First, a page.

Last Updated on Friday, 27 December 2013 12:09

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Parks & Rec agrees to take responsibility for financial affairs of Tardif Park Association

LACONIA — With the Tardif Park Association down to a single member, the Parks and Recreation Department has assumed responsibility for its financial affairs for an indefinite period.

Kevin Dunleavy, director of Parks and Recreation, said this week that Kevin Moulton, who has been managing and maintaining the park house alone for more than four years approached the Parks and Recreation Commission in November, seeking assistance with the operations of the park. Last week, the commission agreed to manage the finances while Moulton will continue to schedule and manage the renting of the park house, located off Highland Street.

Dunleavy said that Moulton, with help from the department, will also continue seeking to enlist volunteers to assist with the management of the park. "We're still looking to shake people out of the bushes," he remarked.

The turn of events was not unexpected. The Parks and Recreation Commission has been concerned about the viability of the park associations for some time and more than a year ago directed Dunleavy to take steps to increase membership. Dunleavy said that in their heyday the park association memberships ranged between 50 and 100 and served as the social hub of close-knit neighborhoods. The park houses were originally constructed by the city and leased to the park associations, which in turn rent them to civic and social organizations as well as families and individuals for meetings and functions. The associations apply the rental income to the upkeep of the park houses.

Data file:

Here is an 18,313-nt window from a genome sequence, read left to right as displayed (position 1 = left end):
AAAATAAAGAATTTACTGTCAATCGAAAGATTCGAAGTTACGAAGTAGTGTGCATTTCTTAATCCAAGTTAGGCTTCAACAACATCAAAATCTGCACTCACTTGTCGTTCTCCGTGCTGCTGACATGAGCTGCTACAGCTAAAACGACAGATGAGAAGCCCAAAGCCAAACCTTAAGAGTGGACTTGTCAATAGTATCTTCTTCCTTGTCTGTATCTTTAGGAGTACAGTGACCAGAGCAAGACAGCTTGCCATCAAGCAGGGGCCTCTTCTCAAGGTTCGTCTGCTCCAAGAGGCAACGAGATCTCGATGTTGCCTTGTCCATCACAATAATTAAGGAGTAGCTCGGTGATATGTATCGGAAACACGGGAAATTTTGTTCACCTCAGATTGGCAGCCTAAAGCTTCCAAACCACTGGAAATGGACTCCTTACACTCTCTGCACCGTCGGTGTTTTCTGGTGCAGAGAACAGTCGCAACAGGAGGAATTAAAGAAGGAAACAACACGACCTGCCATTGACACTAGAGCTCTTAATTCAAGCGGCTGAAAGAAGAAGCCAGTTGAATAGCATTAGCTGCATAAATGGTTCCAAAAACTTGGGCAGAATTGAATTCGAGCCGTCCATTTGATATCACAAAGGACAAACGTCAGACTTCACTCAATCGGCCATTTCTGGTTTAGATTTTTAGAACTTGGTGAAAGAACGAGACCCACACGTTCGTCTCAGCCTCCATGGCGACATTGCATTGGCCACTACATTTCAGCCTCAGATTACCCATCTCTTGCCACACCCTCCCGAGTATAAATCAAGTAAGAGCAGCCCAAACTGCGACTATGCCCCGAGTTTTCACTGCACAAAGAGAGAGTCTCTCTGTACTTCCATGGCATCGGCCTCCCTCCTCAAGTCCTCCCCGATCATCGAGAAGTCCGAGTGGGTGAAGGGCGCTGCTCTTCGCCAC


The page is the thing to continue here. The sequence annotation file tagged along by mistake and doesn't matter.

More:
However, Dunleavy said that as alternative forms of entertainment have multiplied, demands on two-income households have mounted and bonds among neighbors have frayed, membership has declined. Without viable associations, he said, the responsibility for maintaining and managing the park houses would fall to the city.

Memorial Park, where the park house has been leased since the 1980s, has not an active association for years. At Wyatt Park, also in the South End, the park house was closed, demolished and not rebuilt when major improvements were recently undertaken at the park. Leavitt Park and the Weirs Community Park both enjoy active associations while the association at Opechee Park has been in limbo in anticipation of rebuilding the park house, which was demolished in 2011.

Last Updated on Friday, 27 December 2013 12:05